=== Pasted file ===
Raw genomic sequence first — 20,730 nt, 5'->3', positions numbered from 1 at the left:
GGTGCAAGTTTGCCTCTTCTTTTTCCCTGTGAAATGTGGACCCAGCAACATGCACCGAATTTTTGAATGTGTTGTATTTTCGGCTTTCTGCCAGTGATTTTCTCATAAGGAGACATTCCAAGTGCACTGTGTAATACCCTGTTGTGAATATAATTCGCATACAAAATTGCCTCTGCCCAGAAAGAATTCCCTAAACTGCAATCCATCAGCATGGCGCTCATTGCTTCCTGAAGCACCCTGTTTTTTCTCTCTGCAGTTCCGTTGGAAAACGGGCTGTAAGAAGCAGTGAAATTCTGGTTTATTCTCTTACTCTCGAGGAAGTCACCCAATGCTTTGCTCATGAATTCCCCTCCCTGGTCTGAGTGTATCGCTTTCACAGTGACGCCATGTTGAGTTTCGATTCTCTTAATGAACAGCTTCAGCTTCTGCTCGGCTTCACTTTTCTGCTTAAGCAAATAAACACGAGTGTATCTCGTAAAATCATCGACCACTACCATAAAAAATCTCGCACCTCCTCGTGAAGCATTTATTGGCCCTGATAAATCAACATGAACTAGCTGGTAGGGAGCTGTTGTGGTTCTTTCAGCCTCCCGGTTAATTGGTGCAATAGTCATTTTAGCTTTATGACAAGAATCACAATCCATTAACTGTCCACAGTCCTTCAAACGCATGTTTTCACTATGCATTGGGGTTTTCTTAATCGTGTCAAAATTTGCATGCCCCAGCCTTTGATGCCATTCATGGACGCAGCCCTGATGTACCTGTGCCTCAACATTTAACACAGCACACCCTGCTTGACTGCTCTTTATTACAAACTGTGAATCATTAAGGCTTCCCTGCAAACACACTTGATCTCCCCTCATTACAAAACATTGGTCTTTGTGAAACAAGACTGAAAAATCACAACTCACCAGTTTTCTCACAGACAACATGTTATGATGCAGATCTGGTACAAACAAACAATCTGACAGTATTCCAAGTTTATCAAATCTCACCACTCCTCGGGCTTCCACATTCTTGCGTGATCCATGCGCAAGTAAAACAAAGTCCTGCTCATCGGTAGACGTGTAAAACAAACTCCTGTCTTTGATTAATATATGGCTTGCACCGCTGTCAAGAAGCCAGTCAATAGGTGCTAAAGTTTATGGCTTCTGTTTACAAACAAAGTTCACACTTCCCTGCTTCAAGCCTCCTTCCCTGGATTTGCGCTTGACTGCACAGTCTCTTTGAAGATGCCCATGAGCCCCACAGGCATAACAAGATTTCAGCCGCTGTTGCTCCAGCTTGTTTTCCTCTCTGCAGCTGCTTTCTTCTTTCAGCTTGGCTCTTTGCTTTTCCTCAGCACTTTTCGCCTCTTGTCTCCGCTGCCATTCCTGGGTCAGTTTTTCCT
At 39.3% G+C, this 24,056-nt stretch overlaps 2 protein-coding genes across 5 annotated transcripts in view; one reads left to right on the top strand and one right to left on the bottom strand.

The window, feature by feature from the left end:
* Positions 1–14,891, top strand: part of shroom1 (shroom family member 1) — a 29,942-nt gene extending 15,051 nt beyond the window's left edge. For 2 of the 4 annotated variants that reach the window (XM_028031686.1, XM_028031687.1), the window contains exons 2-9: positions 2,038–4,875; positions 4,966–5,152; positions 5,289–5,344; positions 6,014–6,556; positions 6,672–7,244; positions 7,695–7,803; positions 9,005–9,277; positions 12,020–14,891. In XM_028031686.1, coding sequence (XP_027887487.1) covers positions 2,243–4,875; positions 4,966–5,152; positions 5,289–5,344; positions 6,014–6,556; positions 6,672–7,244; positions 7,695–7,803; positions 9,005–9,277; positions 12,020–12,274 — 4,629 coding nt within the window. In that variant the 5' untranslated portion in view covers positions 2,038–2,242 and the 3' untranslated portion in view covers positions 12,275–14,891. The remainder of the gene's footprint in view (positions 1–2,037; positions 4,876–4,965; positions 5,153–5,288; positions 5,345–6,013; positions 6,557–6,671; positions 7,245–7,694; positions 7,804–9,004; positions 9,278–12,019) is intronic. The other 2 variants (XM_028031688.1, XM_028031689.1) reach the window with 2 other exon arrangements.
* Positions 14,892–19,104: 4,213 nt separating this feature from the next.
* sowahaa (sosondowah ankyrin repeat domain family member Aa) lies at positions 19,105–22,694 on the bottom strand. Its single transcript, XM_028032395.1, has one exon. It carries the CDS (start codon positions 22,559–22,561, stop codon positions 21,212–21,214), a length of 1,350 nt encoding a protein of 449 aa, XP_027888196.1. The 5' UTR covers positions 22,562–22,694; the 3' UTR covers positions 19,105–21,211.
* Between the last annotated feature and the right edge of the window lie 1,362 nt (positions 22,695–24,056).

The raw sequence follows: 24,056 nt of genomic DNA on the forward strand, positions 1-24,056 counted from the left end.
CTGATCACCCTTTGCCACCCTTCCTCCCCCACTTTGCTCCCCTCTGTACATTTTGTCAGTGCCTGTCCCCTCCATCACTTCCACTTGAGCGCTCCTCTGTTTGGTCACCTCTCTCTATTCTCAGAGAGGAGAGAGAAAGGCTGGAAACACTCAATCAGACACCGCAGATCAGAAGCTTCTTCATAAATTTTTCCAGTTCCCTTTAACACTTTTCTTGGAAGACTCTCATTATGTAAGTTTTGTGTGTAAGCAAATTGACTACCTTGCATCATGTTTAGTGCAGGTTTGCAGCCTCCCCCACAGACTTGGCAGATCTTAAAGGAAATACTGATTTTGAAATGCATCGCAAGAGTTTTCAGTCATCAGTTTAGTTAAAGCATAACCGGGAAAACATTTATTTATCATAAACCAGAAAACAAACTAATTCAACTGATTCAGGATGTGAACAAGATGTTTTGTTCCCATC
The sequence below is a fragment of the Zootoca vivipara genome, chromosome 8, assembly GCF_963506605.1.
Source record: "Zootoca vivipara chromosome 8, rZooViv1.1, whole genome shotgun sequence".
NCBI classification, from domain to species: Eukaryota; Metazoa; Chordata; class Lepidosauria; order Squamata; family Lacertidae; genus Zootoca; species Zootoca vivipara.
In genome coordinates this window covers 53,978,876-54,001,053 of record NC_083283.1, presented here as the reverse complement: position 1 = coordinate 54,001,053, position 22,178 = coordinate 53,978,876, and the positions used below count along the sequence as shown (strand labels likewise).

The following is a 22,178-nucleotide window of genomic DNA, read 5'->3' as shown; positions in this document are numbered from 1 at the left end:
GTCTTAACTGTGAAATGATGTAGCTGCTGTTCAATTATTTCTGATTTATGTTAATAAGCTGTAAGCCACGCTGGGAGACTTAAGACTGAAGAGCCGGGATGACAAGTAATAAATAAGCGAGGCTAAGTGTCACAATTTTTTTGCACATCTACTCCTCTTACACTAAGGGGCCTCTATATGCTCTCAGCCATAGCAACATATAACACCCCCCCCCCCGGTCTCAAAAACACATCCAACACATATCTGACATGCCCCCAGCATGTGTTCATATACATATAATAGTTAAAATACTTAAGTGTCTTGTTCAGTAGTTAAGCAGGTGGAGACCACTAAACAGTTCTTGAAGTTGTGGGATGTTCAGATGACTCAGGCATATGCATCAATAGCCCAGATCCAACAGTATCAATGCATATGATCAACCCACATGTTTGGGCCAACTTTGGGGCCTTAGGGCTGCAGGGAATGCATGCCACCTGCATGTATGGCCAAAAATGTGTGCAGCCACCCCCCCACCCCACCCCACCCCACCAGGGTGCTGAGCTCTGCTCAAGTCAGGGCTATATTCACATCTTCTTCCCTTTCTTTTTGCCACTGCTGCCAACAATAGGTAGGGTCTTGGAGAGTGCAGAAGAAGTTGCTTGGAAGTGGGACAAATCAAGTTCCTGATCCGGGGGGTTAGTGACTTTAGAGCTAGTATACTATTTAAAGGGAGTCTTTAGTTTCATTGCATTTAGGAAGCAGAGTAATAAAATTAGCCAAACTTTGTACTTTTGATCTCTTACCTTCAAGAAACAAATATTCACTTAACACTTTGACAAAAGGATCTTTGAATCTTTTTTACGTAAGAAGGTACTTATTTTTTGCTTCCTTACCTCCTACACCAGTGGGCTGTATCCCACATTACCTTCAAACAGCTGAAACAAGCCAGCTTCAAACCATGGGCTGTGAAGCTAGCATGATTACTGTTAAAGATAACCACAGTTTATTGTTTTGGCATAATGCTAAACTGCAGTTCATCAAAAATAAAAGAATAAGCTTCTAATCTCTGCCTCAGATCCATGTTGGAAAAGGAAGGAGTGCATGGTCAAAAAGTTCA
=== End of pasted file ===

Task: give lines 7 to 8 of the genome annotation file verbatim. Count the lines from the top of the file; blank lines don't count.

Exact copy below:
* sowahaa (sosondowah ankyrin repeat domain family member Aa) lies at positions 19,105–22,694 on the bottom strand. Its single transcript, XM_028032395.1, has one exon. It carries the CDS (start codon positions 22,559–22,561, stop codon positions 21,212–21,214), a length of 1,350 nt encoding a protein of 449 aa, XP_027888196.1. The 5' UTR covers positions 22,562–22,694; the 3' UTR covers positions 19,105–21,211.
* Between the last annotated feature and the right edge of the window lie 1,362 nt (positions 22,695–24,056).